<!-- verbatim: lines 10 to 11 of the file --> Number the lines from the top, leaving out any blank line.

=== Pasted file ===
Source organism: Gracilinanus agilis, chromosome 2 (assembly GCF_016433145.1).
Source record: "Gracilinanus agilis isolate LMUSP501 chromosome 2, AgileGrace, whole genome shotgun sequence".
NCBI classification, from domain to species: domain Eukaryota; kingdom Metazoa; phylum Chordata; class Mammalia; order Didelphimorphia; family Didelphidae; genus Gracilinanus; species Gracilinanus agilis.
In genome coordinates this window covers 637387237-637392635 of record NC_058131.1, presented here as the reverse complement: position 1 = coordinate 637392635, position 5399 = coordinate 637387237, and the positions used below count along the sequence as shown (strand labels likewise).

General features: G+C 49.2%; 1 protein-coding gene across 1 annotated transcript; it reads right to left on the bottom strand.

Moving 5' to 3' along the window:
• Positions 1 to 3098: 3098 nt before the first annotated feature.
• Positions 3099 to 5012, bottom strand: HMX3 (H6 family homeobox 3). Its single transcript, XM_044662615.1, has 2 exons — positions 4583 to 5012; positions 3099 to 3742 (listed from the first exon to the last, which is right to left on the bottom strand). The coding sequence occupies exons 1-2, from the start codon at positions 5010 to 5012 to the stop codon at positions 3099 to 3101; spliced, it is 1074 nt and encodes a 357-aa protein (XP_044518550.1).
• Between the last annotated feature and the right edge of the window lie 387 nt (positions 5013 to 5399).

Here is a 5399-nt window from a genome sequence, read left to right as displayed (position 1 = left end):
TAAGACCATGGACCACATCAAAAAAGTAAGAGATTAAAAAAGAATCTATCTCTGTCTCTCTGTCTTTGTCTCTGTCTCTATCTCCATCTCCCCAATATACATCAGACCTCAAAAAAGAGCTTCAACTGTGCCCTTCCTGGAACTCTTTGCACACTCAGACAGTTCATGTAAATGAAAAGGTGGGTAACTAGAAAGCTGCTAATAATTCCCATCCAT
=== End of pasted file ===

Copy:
Here is a 5399-nt window from a genome sequence, read left to right as displayed (position 1 = left end):
TAAGACCATGGACCACATCAAAAAAGTAAGAGATTAAAAAAGAATCTATCTCTGTCTCTCTGTCTTTGTCTCTGTCTCTATCTCCATCTCCCCAATATACATCAGACCTCAAAAAAGAGCTTCAACTGTGCCCTTCCTGGAACTCTTTGCACACTCAGACAGTTCATGTAAATGAAAAGGTGGGTAACTAGAAAGCTGCTAATAATTCCCATCCAT